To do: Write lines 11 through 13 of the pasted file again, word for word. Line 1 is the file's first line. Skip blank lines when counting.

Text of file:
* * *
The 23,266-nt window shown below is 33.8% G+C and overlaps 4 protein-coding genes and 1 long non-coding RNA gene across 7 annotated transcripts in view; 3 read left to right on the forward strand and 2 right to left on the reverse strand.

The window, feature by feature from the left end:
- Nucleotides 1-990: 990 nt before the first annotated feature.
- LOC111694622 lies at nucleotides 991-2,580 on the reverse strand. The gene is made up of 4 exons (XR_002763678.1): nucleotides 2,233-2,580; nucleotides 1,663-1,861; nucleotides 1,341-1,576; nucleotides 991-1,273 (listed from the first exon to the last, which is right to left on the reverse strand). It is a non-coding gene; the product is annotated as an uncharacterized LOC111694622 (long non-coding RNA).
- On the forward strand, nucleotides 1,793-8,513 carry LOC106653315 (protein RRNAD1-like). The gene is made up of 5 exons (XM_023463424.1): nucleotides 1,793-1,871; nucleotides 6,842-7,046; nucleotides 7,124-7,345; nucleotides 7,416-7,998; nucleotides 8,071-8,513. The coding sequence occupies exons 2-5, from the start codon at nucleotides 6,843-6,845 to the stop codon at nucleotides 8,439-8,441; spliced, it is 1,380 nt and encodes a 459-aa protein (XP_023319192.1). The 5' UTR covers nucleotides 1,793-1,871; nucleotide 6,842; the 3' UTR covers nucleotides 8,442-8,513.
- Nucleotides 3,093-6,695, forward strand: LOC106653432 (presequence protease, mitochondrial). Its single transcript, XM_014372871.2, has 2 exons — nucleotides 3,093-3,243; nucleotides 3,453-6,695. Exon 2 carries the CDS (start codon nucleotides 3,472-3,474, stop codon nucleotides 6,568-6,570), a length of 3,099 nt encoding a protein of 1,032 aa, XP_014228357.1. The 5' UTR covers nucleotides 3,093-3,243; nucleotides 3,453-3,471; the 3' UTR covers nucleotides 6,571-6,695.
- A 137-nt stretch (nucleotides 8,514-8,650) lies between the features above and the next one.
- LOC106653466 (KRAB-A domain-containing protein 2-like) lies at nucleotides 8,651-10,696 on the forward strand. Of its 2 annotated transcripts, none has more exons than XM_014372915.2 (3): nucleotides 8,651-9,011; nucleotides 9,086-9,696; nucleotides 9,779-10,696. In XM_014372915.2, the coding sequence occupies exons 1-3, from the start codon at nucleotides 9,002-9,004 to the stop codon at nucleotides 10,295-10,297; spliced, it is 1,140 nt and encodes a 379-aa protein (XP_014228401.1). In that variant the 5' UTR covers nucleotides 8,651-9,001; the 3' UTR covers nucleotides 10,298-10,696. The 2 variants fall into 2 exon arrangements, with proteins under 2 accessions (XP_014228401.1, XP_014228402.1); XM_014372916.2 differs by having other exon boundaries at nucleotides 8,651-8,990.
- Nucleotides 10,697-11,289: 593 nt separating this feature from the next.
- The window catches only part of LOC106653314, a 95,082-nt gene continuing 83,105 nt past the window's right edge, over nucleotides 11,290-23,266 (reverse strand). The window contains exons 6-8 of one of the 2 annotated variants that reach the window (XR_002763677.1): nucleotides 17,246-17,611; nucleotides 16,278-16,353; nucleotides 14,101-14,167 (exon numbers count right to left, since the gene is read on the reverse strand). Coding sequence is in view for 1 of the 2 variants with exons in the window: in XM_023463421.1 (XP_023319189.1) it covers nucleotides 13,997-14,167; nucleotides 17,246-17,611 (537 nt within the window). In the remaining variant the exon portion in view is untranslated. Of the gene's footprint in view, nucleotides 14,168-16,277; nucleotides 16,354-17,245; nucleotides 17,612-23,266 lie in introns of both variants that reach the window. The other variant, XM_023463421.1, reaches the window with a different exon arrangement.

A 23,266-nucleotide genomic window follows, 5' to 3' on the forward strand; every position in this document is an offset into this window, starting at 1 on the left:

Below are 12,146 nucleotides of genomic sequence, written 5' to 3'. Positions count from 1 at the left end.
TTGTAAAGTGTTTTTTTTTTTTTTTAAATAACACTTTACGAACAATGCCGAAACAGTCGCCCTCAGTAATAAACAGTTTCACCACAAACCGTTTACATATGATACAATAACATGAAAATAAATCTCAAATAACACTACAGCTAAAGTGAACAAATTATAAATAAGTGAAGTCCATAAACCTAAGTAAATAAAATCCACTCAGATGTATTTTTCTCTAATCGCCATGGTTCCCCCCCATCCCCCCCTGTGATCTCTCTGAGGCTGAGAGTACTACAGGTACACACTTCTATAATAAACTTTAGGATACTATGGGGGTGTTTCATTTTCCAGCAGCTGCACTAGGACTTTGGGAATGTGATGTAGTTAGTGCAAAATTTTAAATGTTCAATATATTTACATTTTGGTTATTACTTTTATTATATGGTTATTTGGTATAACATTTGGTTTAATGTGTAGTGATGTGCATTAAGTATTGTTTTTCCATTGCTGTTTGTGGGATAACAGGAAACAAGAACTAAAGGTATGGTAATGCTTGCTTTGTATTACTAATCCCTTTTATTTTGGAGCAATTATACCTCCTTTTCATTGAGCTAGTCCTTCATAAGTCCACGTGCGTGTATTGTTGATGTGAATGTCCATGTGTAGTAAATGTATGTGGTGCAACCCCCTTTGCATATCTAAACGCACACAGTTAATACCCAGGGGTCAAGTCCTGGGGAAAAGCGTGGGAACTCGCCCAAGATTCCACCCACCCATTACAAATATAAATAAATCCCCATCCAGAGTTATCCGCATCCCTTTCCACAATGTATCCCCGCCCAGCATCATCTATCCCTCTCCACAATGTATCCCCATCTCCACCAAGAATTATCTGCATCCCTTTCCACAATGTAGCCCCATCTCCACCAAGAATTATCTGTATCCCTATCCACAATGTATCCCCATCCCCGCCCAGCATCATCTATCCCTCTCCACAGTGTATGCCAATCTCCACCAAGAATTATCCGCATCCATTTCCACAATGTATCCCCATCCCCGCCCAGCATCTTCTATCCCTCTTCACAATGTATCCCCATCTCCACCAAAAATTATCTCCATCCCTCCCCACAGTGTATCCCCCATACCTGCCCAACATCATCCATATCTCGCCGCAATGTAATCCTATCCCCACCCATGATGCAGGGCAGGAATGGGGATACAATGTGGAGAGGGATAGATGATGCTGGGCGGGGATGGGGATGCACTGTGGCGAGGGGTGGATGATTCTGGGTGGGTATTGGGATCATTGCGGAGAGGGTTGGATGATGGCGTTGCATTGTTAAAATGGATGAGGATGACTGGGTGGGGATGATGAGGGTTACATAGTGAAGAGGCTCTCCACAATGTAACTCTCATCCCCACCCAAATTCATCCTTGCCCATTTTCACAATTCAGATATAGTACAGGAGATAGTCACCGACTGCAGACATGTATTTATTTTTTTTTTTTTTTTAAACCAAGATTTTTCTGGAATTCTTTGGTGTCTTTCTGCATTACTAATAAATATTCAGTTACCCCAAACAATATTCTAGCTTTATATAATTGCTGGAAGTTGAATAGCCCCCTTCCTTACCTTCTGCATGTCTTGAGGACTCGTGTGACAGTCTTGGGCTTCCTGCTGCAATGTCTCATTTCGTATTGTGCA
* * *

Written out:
A 23,266-nucleotide genomic window follows, 5' to 3' on the forward strand; every position in this document is an offset into this window, starting at 1 on the left:

Below are 12,146 nucleotides of genomic sequence, written 5' to 3'. Positions count from 1 at the left end.
TTGTAAAGTGTTTTTTTTTTTTTTTAAATAACACTTTACGAACAATGCCGAAACAGTCGCCCTCAGTAATAAACAGTTTCACCACAAACCGTTTACATATGATACAATAACATGAAAATAAATCTCAAATAACACTACAGCTAAAGTGAACAAATTATAAATAAGTGAAGTCCATAAACCTAAGTAAATAAAATCCACTCAGATGTATTTTTCTCTAATCGCCATGGTTCCCCCCCATCCCCCCCTGTGATCTCTCTGAGGCTGAGAGTACTACAGGTACACACTTCTATAATAAACTTTAGGATACTATGGGGGTGTTTCATTTTCCAGCAGCTGCACTAGGACTTTGGGAATGTGATGTAGTTAGTGCAAAATTTTAAATGTTCAATATATTTACATTTTGGTTATTACTTTTATTATATGGTTATTTGGTATAACATTTGGTTTAATGTGTAGTGATGTGCATTAAGTATTGTTTTTCCATTGCTGTTTGTGGGATAACAGGAAACAAGAACTAAAGGTATGGTAATGCTTGCTTTGTATTACTAATCCCTTTTATTTTGGAGCAATTATACCTCCTTTTCATTGAGCTAGTCCTTCATAAGTCCACGTGCGTGTATTGTTGATGTGAATGTCCATGTGTAGTAAATGTATGTGGTGCAACCCCCTTTGCATATCTAAACGCACACAGTTAATACCCAGGGGTCAAGTCCTGGGGAAAAGCGTGGGAACTCGCCCAAGATTCCACCCACCCATTACAAATATAAATAAATCCCCATCCAGAGTTATCCGCATCCCTTTCCACAATGTATCCCCGCCCAGCATCATCTATCCCTCTCCACAATGTATCCCCATCTCCACCAAGAATTATCTGCATCCCTTTCCACAATGTAGCCCCATCTCCACCAAGAATTATCTGTATCCCTATCCACAATGTATCCCCATCCCCGCCCAGCATCATCTATCCCTCTCCACAGTGTATGCCAATCTCCACCAAGAATTATCCGCATCCATTTCCACAATGTATCCCCATCCCCGCCCAGCATCTTCTATCCCTCTTCACAATGTATCCCCATCTCCACCAAAAATTATCTCCATCCCTCCCCACAGTGTATCCCCCATACCTGCCCAACATCATCCATATCTCGCCGCAATGTAATCCTATCCCCACCCATGATGCAGGGCAGGAATGGGGATACAATGTGGAGAGGGATAGATGATGCTGGGCGGGGATGGGGATGCACTGTGGCGAGGGGTGGATGATTCTGGGTGGGTATTGGGATCATTGCGGAGAGGGTTGGATGATGGCGTTGCATTGTTAAAATGGATGAGGATGACTGGGTGGGGATGATGAGGGTTACATAGTGAAGAGGCTCTCCACAATGTAACTCTCATCCCCACCCAAATTCATCCTTGCCCATTTTCACAATTCAGATATAGTACAGGAGATAGTCACCGACTGCAGACATGTATTTATTTTTTTTTTTTTTTTAAACCAAGATTTTTCTGGAATTCTTTGGTGTCTTTCTGCATTACTAATAAATATTCAGTTACCCCAAACAATATTCTAGCTTTATATAATTGCTGGAAGTTGAATAGCCCCCTTCCTTACCTTCTGCATGTCTTGAGGACTCGTGTGACAGTCTTGGGCTTCCTGCTGCAATGTCTCATTTCGTATTGTGCA